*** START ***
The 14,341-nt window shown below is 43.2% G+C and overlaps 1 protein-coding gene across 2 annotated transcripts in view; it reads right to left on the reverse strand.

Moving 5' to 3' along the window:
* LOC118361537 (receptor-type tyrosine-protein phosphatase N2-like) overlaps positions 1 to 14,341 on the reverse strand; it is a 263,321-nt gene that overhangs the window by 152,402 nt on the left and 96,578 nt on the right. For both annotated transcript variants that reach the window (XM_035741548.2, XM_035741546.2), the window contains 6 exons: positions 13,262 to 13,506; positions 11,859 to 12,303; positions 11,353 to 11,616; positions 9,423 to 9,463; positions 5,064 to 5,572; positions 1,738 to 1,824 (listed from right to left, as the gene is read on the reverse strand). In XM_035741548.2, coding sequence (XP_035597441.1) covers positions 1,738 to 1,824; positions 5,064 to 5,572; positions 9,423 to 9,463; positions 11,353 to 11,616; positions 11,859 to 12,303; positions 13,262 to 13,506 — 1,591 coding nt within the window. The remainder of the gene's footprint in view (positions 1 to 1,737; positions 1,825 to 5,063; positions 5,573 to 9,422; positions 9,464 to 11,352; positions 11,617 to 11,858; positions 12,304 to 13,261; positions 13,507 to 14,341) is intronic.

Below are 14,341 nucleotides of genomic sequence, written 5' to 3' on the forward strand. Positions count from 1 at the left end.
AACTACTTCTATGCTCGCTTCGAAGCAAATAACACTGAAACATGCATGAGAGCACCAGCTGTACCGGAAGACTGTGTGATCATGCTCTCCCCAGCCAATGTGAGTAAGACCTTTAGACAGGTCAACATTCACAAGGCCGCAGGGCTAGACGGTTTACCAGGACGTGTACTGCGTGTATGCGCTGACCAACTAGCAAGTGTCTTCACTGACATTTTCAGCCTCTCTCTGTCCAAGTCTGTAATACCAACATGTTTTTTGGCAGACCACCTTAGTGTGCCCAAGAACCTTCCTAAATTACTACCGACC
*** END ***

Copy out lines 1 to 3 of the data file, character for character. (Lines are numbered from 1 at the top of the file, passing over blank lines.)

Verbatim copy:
The 14,341-nt window shown below is 43.2% G+C and overlaps 1 protein-coding gene across 2 annotated transcripts in view; it reads right to left on the reverse strand.

Moving 5' to 3' along the window:
* LOC118361537 (receptor-type tyrosine-protein phosphatase N2-like) overlaps positions 1 to 14,341 on the reverse strand; it is a 263,321-nt gene that overhangs the window by 152,402 nt on the left and 96,578 nt on the right. For both annotated transcript variants that reach the window (XM_035741548.2, XM_035741546.2), the window contains 6 exons: positions 13,262 to 13,506; positions 11,859 to 12,303; positions 11,353 to 11,616; positions 9,423 to 9,463; positions 5,064 to 5,572; positions 1,738 to 1,824 (listed from right to left, as the gene is read on the reverse strand). In XM_035741548.2, coding sequence (XP_035597441.1) covers positions 1,738 to 1,824; positions 5,064 to 5,572; positions 9,423 to 9,463; positions 11,353 to 11,616; positions 11,859 to 12,303; positions 13,262 to 13,506 — 1,591 coding nt within the window. The remainder of the gene's footprint in view (positions 1 to 1,737; positions 1,825 to 5,063; positions 5,573 to 9,422; positions 9,464 to 11,352; positions 11,617 to 11,858; positions 12,304 to 13,261; positions 13,507 to 14,341) is intronic.